Buying or Selling a Business

Buying or selling a business is a big decision. If you are contemplating buying or selling a business consider retaining the services of a qualified business broker. Keep in mind, however, that business brokers are not regulated the same way that real estate agents, attorneys, medical doctors and accountants are regulated. There is no state agency in California that licenses business brokers. Many business brokers have a background only in real estate sales. Make sure your business broker has a strong background in finance, marketing and business valuating.

A business attorney is essential if you are buying or selling a business. If you are buying a business, a business attorney can make sure the business you are buying has complied with all local, county and state laws. The attorney can make sure the business location is zoned properly for the business you are buying. The attorney can make sure that the purchase agreement is properly drafted, and that it contains a non-compete clause that will protect your interests. If you are selling a business, a business attorney can make sure the purchase agreement protects your interests, and that any promissory note or security agreement that is drafted is drafted correctly.

There are two ways to sell a business if the business is owned by a corporation. You can sell the business through a stock purchase or through an "assets only" purchase. If you use a stock purchase, you are selling all of the outstanding shares of stock to the buyer. The buyer is buying the business and all of its assets and liabilities. If it is an "asset only" sale, the buyer is only purchasing the assets of the business. The buyer is not buying the liabilities. In an "asset only" sale will, the selling corporation's shareholders must approve the sale. Typically, the selling corporation will dissolve and liquidate after the sale, distributing to its shareholders its remaining assets, which is often the money received from the sale of its assets.

In an "asset only" purchase, it is important to determine whether the corporation selling the assets is a party to any contracts limiting the ability of the corporation to sell its assets. For example, many equipment leases prohibit the sale of the equipment to a new owner. Most commercial leases will not allow the purchaser to simply take over the commercial leased space where the selling corporation ws located.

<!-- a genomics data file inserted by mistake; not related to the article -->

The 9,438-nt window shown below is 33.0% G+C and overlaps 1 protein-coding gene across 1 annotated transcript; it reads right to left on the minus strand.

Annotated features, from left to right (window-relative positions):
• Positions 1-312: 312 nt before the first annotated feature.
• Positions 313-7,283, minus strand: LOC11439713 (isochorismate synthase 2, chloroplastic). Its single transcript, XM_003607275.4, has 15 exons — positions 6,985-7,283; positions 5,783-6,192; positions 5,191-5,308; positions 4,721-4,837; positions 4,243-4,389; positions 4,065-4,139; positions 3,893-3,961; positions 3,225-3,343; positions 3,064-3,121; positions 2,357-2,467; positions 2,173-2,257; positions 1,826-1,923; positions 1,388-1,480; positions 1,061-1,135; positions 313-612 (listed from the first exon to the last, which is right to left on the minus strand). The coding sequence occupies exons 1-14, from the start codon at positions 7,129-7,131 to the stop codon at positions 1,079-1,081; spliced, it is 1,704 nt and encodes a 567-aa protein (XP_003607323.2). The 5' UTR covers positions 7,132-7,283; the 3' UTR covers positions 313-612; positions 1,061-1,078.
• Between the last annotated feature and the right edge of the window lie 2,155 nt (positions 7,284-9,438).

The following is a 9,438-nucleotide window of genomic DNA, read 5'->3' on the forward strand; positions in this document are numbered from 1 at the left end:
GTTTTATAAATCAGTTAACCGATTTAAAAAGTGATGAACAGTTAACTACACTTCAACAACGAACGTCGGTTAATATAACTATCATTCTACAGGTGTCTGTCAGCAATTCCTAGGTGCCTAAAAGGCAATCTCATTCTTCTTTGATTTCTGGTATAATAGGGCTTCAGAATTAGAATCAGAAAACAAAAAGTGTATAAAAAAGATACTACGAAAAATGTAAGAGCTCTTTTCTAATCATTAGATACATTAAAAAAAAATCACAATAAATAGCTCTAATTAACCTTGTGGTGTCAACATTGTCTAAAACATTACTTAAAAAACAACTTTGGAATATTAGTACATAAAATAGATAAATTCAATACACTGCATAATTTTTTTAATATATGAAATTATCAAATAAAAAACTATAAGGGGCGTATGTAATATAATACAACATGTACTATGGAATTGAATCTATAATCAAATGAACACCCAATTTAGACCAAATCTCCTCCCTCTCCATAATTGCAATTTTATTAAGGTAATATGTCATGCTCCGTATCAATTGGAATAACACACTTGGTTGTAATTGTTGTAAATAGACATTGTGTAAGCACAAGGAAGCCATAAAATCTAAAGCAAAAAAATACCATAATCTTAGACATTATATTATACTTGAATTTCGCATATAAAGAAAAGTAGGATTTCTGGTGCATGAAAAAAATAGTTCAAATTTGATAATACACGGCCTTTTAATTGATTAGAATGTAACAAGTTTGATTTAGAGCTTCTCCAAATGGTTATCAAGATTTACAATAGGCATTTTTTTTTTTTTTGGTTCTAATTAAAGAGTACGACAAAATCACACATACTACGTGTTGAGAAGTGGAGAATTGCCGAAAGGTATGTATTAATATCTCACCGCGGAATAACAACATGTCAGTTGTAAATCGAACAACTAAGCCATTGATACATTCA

An individual purchasing a corporation through a stock purchase or an "asset only" purchase should consider, as part of the purchase, requiring the selling corporation's officers, directors, and/or shareholders to enter into a covenant not to compete as part of the sale. California law generally disfavors covenants not to compete because they are contracts in restraint of trade. However, such covenants are valid where given by:

• The seller of a business, including its goodwill;

• A “substantial” shareholder selling all of his or her shares;

• Any shareholder of a corporation which sells all or substantially all of its operating assets (or the assets of any of its divisions or subsidiaries) together with the goodwill;


• Any shareholder of a corporation that sells all of its ownership interest in a subsidiary.

A covenant not to compete will be enforced only to prevent competing activities within a specified geographic area; typically in the county where the selling corporation conducted it business, and only for so long as the buyer or its successors carry on a like business.

 A covenant not to solicit the acquired business' employees and customers is permissible because it prevents the seller from eroding the very goodwill it sold. On the other hand, a covenant barring the seller from soliciting all employees and customers of the seller, including those who were not employees or customers of the acquired business, would give the buyer unduly broad protection against competition.

 Payments made under a covenant not to compete are amortizable over a 15–year period by the acquiring person or corporation. The payments are not otherwise deductible or depreciable.

 With respect to taxes, in general the selling corporation or shareholders will usually want the transaction to be “tax-free” (i.e., structured to avoid presently taxable gains on the sale). On the other hand, the acquiror/buyer may want the acquisition to be taxable to the sellers in order to obtain a “step-up” in basis of the assets acquired. The transaction's form will determine whether it is taxable or nontaxable, or trigger sales and property taxes. The buyer and seller should seek the advice of a good CPA.

 Sales taxes may be imposed on a sale of assets, but not on a merger or stock acquisition.

 An acquisition of assets is accounted for as a “purchase.” The acquirer must allocate the fair market value of the consideration paid for the acquired assets in accordance with their fair market values. As a result, the assets are brought onto the acquirer's/buyer's balance sheet at their fair market (“stepped-up”) values, not the former (“carryover”) values shown on the acquired corporation's books.

Where the total price paid exceeds the fair market value of the acquired assets, the difference is “goodwill,” which must be amortized against the acquirer's earnings for financial accounting purposes.

 If you are thinking of buying or selling a business, give us a call. (949) 645-7300.

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